Inside Story

Johnny Cash’s comma

Music | Late-career singers can do what young singers can’t

Andrew Ford 4 December 2019 1007 words

Never too late? Joni Mitchell performing in Concord, California, in 2000, the year she released Both Sides Now. J. Shearer/WireImage

In Johnny Cash’s version of “Wichita Lineman,” there’s a beautiful, heart-stopping comma. That’s all it is, a comma, but it changes the meaning of the song.

“Wichita Lineman” was written by Jimmy Webb. Glen Campbell had a hit with it in 1968, and most people of a certain age can probably conjure up the sound of his smooth vocals in their mind’s ear: “I am a lineman for the County / And I drive the main road / Searching in the sun for another overload.” There are only two verses, the first half of each dealing with the singer’s job, the second half with his relationship. The relationship is obsessive (“I hear you singing through the wires / I can hear you through the whine”) and the job is demanding — he needs “a short vacation.” The way Campbell tells it, being the “Wichita Lineman” isn’t much fun.

But Cash’s comma ushers in pride. “I am a lineman, for the County,” he sings. Just listen to him! This man has a trade, a profession: he’s a lineman. What’s more, he works for the County. It’s a prestigious gig. So to hear him, in verse two, practically begging — “And I need you more than want you / And I want you for all time” — is all the more affecting.

Cash’s recording first appeared on the vinyl version of The Man Comes Around, the fourth American Recordings album produced by Rick Rubin in 2002. His voice was ravaged and quavery, seldom in tune, but full of the wisdom of experience. It was the quality that told him to make that gap after “lineman.” He was only seventy, but sounded older. He died the following year.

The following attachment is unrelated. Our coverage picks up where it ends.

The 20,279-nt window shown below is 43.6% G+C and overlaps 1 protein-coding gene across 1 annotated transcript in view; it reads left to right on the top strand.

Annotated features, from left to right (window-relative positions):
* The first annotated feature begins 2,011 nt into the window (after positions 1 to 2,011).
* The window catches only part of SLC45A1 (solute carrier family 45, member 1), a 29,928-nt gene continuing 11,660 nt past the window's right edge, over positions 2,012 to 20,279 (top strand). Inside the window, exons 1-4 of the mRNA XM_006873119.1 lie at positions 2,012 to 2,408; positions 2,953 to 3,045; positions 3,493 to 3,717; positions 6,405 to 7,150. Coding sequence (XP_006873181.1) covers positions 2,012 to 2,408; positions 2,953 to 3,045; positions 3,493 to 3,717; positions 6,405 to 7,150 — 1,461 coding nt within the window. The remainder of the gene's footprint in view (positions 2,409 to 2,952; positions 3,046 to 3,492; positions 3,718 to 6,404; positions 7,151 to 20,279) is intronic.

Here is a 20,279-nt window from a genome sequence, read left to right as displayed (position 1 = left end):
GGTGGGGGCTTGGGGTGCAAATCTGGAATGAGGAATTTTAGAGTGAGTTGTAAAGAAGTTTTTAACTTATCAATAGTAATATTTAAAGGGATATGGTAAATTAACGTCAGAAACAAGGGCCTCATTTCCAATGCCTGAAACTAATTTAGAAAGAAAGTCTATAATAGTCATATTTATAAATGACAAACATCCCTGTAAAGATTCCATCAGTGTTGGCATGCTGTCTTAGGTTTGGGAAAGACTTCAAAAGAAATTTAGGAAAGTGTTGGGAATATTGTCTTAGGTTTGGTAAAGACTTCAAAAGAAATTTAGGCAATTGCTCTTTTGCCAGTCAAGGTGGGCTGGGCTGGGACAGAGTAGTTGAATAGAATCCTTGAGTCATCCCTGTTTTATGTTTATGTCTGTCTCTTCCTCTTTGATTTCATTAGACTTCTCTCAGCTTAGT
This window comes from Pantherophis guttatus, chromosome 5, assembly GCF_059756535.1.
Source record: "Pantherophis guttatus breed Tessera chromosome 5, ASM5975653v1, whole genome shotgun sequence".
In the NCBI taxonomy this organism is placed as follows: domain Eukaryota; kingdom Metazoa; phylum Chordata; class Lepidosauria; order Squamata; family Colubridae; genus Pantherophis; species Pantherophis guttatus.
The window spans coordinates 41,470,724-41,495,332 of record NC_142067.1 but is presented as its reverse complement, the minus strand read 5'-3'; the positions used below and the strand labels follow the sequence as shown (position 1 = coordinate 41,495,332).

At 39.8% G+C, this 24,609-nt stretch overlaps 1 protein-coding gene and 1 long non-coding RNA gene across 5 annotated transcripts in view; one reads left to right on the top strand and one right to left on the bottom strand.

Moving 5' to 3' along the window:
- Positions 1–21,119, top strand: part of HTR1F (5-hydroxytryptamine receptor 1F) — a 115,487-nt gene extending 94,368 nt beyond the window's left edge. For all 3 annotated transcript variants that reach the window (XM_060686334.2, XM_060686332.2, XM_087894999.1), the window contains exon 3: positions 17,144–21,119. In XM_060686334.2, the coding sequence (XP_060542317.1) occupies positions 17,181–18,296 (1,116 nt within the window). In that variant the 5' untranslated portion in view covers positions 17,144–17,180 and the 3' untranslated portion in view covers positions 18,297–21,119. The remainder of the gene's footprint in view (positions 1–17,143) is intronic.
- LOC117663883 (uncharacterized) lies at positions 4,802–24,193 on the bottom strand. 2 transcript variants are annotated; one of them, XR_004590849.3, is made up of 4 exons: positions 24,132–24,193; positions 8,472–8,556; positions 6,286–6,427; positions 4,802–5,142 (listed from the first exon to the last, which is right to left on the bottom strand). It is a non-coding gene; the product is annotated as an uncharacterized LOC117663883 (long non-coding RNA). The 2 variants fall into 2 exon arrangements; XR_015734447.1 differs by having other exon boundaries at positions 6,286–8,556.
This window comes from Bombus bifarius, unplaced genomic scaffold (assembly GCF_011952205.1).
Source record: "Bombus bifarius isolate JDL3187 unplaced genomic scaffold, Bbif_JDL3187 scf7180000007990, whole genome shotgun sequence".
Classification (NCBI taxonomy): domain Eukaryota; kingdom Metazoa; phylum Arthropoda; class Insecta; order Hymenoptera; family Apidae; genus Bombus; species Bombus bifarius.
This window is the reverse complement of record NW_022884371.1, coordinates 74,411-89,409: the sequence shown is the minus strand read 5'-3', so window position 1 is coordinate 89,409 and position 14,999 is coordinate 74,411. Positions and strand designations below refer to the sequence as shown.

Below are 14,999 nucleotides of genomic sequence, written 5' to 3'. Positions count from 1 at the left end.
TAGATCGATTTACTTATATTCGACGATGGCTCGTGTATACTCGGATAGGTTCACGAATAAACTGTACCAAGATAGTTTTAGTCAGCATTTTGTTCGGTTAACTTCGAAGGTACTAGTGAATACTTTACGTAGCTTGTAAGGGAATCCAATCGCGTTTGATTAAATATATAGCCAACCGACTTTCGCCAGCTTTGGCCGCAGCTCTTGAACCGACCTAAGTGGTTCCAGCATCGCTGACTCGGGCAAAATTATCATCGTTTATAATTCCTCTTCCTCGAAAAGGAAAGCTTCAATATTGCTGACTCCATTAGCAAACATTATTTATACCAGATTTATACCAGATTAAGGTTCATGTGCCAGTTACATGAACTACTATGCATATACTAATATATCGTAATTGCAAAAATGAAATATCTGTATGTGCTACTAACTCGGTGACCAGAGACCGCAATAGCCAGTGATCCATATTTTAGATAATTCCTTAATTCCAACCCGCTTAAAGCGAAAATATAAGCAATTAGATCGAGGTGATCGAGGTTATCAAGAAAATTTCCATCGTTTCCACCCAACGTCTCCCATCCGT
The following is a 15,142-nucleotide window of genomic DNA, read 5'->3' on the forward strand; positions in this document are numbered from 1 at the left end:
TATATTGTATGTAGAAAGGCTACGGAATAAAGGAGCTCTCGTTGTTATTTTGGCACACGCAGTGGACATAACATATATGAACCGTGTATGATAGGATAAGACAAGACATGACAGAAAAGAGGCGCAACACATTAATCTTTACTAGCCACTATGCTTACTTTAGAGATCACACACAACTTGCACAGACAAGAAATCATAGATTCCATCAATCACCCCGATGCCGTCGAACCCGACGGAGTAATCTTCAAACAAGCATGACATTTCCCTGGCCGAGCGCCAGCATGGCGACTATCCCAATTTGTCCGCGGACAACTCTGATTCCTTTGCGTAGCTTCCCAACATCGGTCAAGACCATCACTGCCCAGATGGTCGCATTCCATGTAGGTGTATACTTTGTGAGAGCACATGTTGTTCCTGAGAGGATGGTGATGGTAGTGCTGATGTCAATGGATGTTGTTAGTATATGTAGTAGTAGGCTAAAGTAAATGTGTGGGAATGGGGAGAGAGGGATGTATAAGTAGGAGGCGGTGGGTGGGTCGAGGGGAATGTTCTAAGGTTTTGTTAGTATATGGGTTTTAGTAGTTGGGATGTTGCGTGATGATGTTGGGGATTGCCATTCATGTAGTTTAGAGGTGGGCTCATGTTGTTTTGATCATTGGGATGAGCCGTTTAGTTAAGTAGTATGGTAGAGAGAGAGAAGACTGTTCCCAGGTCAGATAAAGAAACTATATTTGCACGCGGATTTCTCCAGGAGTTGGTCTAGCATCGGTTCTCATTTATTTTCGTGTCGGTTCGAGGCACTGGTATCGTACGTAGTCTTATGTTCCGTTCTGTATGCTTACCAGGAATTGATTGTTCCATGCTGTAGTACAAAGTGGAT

Elderly voices can do things younger voices can’t. They don’t try so hard. In his new book, It Gets Me Home, This Curving Track, Ian Penman writes about Joni Mitchell’s recording of two of her own songs from three decades earlier, the title track and “A Case of You,” on her standards album Both Sides Now (2000). He likens them to late Rembrandt self-portraits.

“She returns to these songs of her (and our) youth,” he writes, “and sings them inside out with her fifty-seven-year-old voice and all it contains: all the love, desire and disappointment; all the lessons learned from long hours working with brushes and paint. Cigarette smoke, lipstick and holy wine.”

The lines come near the end of the book’s final chapter, which is actually about Prince, who had recorded his own memorable version of “A Case of You.” Prince is one of seven musicians given a chapter by Penman. The others are James Brown, Charlie Parker, Frank Sinatra, Elvis Presley, John Fahey and Donald Fagen. At the outset, you wonder what these men might have in common, and the answer, you gradually realise, is something to do with lateness. Parker, Presley and Prince died relatively young, though arguably they all had late periods, but Brown, Sinatra, Fahey and Fagen continued performing into old age. Even early in Steely Dan’s career, Fagen seemed a generation ahead of those he was singing about (“Showbiz Kids,” “Hey Nineteen”).